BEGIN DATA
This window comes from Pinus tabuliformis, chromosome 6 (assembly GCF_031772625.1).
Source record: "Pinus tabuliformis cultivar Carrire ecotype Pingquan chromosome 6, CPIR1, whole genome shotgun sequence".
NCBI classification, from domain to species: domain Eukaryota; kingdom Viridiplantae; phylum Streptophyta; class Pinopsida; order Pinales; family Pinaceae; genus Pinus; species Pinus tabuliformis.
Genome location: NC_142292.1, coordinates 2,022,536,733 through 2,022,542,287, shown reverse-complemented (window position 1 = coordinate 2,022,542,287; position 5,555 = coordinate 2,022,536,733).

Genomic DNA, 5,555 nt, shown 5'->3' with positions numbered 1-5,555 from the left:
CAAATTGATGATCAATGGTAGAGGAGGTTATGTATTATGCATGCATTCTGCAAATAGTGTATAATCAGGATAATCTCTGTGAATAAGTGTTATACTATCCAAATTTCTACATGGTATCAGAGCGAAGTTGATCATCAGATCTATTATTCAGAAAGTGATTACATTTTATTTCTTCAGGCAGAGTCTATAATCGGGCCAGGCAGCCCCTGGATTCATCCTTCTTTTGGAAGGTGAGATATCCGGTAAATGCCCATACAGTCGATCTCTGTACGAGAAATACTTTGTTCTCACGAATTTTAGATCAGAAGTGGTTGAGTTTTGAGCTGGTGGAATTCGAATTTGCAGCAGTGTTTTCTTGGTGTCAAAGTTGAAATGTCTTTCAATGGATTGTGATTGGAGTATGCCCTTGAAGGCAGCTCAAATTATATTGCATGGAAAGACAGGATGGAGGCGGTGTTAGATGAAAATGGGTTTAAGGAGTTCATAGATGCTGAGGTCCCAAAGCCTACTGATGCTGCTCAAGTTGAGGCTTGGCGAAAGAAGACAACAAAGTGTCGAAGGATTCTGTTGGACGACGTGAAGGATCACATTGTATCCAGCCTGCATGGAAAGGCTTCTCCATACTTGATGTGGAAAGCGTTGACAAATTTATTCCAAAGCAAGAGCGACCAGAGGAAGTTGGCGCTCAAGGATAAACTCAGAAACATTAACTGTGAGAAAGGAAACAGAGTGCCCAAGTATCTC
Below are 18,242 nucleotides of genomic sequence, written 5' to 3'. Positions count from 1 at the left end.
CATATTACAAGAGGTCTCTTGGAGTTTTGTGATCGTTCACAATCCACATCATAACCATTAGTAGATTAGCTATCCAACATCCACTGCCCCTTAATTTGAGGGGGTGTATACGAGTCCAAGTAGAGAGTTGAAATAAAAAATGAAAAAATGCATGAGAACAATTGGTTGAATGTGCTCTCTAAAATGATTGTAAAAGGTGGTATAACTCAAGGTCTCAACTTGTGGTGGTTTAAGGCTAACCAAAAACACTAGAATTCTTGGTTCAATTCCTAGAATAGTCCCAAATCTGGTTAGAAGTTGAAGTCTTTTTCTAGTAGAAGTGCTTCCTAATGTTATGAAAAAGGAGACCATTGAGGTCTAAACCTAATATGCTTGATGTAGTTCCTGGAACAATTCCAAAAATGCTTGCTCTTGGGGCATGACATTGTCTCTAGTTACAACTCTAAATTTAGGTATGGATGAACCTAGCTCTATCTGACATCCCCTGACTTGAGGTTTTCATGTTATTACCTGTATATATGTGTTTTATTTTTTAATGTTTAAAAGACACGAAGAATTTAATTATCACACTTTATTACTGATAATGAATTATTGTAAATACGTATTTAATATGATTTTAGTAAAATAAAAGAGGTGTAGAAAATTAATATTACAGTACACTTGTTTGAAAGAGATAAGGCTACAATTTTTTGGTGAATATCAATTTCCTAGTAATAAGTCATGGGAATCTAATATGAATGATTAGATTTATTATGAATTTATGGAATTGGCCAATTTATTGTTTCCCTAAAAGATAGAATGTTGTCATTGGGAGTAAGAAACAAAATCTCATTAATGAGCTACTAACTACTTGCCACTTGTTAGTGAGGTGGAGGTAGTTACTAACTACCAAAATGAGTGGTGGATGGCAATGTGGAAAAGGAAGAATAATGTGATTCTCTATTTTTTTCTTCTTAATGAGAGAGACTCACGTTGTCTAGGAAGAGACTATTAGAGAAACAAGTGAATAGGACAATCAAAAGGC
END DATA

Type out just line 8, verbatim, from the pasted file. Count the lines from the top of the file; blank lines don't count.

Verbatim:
CATATTACAAGAGGTCTCTTGGAGTTTTGTGATCGTTCACAATCCACATCATAACCATTAGTAGATTAGCTATCCAACATCCACTGCCCCTTAATTTGAGGGGGTGTATACGAGTCCAAGTAGAGAGTTGAAATAAAAAATGAAAAAATGCATGAGAACAATTGGTTGAATGTGCTCTCTAAAATGATTGTAAAAGGTGGTATAACTCAAGGTCTCAACTTGTGGTGGTTTAAGGCTAACCAAAAACACTAGAATTCTTGGTTCAATTCCTAGAATAGTCCCAAATCTGGTTAGAAGTTGAAGTCTTTTTCTAGTAGAAGTGCTTCCTAATGTTATGAAAAAGGAGACCATTGAGGTCTAAACCTAATATGCTTGATGTAGTTCCTGGAACAATTCCAAAAATGCTTGCTCTTGGGGCATGACATTGTCTCTAGTTACAACTCTAAATTTAGGTATGGATGAACCTAGCTCTATCTGACATCCCCTGACTTGAGGTTTTCATGTTATTACCTGTATATATGTGTTTTATTTTTTAATGTTTAAAAGACACGAAGAATTTAATTATCACACTTTATTACTGATAATGAATTATTGTAAATACGTATTTAATATGATTTTAGTAAAATAAAAGAGGTGTAGAAAATTAATATTACAGTACACTTGTTTGAAAGAGATAAGGCTACAATTTTTTGGTGAATATCAATTTCCTAGTAATAAGTCATGGGAATCTAATATGAATGATTAGATTTATTATGAATTTATGGAATTGGCCAATTTATTGTTTCCCTAAAAGATAGAATGTTGTCATTGGGAGTAAGAAACAAAATCTCATTAATGAGCTACTAACTACTTGCCACTTGTTAGTGAGGTGGAGGTAGTTACTAACTACCAAAATGAGTGGTGGATGGCAATGTGGAAAAGGAAGAATAATGTGATTCTCTATTTTTTTCTTCTTAATGAGAGAGACTCACGTTGTCTAGGAAGAGACTATTAGAGAAACAAGTGAATAGGACAATCAAAAGGC